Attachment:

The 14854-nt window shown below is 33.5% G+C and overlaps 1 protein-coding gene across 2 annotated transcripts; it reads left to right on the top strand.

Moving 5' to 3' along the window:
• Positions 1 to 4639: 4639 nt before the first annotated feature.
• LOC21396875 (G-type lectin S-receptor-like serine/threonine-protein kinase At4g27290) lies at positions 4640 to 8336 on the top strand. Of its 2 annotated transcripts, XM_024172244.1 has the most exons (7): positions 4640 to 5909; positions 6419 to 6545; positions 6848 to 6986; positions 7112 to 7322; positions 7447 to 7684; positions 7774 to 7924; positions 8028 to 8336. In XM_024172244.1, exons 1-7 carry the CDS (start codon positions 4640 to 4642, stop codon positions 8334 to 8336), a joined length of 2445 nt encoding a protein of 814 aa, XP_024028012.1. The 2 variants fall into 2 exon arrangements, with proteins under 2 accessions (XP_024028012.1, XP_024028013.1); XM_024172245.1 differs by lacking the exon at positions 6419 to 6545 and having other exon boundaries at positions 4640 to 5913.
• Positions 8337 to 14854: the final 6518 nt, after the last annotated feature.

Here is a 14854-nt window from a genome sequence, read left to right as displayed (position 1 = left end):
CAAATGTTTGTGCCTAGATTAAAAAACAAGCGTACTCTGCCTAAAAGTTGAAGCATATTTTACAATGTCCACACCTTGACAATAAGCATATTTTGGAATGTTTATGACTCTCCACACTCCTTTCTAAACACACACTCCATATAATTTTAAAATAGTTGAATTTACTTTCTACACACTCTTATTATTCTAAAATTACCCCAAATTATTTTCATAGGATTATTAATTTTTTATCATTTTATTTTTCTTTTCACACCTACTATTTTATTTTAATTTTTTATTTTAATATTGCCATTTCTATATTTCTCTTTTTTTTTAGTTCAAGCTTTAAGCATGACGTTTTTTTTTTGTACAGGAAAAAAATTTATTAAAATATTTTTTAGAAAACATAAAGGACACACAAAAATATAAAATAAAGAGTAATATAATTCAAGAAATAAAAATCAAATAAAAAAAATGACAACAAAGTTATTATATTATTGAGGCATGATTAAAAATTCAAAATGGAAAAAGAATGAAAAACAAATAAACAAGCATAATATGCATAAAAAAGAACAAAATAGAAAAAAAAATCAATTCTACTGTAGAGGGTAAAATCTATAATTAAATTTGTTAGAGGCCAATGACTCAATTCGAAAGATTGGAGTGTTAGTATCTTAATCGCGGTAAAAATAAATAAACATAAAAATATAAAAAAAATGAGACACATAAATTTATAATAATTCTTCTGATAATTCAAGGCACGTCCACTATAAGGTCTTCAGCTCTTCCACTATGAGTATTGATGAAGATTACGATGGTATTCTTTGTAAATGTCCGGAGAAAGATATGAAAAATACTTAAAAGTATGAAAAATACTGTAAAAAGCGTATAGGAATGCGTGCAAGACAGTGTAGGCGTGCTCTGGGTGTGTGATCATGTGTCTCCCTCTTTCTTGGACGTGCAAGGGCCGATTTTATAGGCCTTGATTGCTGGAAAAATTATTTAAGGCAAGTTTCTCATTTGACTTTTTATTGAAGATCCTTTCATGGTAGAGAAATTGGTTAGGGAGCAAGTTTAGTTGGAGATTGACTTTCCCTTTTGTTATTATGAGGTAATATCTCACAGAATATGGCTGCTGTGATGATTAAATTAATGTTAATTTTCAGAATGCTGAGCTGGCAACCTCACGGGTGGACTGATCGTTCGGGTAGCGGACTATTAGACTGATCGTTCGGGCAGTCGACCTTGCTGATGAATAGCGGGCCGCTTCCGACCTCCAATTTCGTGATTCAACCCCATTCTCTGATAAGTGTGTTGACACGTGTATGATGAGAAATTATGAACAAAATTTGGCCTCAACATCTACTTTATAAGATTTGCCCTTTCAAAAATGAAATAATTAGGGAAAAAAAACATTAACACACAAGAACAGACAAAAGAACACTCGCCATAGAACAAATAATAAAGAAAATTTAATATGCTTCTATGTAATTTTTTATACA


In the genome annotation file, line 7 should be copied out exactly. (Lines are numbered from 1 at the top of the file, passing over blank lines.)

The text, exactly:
CAAATGTTTGTGCCTAGATTAAAAAACAAGCGTACTCTGCCTAAAAGTTGAAGCATATTTTACAATGTCCACACCTTGACAATAAGCATATTTTGGAATGTTTATGACTCTCCACACTCCTTTCTAAACACACACTCCATATAATTTTAAAATAGTTGAATTTACTTTCTACACACTCTTATTATTCTAAAATTACCCCAAATTATTTTCATAGGATTATTAATTTTTTATCATTTTATTTTTCTTTTCACACCTACTATTTTATTTTAATTTTTTATTTTAATATTGCCATTTCTATATTTCTCTTTTTTTTTAGTTCAAGCTTTAAGCATGACGTTTTTTTTTTGTACAGGAAAAAAATTTATTAAAATATTTTTTAGAAAACATAAAGGACACACAAAAATATAAAATAAAGAGTAATATAATTCAAGAAATAAAAATCAAATAAAAAAAATGACAACAAAGTTATTATATTATTGAGGCATGATTAAAAATTCAAAATGGAAAAAGAATGAAAAACAAATAAACAAGCATAATATGCATAAAAAAGAACAAAATAGAAAAAAAAATCAATTCTACTGTAGAGGGTAAAATCTATAATTAAATTTGTTAGAGGCCAATGACTCAATTCGAAAGATTGGAGTGTTAGTATCTTAATCGCGGTAAAAATAAATAAACATAAAAATATAAAAAAAATGAGACACATAAATTTATAATAATTCTTCTGATAATTCAAGGCACGTCCACTATAAGGTCTTCAGCTCTTCCACTATGAGTATTGATGAAGATTACGATGGTATTCTTTGTAAATGTCCGGAGAAAGATATGAAAAATACTTAAAAGTATGAAAAATACTGTAAAAAGCGTATAGGAATGCGTGCAAGACAGTGTAGGCGTGCTCTGGGTGTGTGATCATGTGTCTCCCTCTTTCTTGGACGTGCAAGGGCCGATTTTATAGGCCTTGATTGCTGGAAAAATTATTTAAGGCAAGTTTCTCATTTGACTTTTTATTGAAGATCCTTTCATGGTAGAGAAATTGGTTAGGGAGCAAGTTTAGTTGGAGATTGACTTTCCCTTTTGTTATTATGAGGTAATATCTCACAGAATATGGCTGCTGTGATGATTAAATTAATGTTAATTTTCAGAATGCTGAGCTGGCAACCTCACGGGTGGACTGATCGTTCGGGTAGCGGACTATTAGACTGATCGTTCGGGCAGTCGACCTTGCTGATGAATAGCGGGCCGCTTCCGACCTCCAATTTCGTGATTCAACCCCATTCTCTGATAAGTGTGTTGACACGTGTATGATGAGAAATTATGAACAAAATTTGGCCTCAACATCTACTTTATAAGATTTGCCCTTTCAAAAATGAAATAATTAGGGAAAAAAAACATTAACACACAAGAACAGACAAAAGAACACTCGCCATAGAACAAATAATAAAGAAAATTTAATATGCTTCTATGTAATTTTTTATACA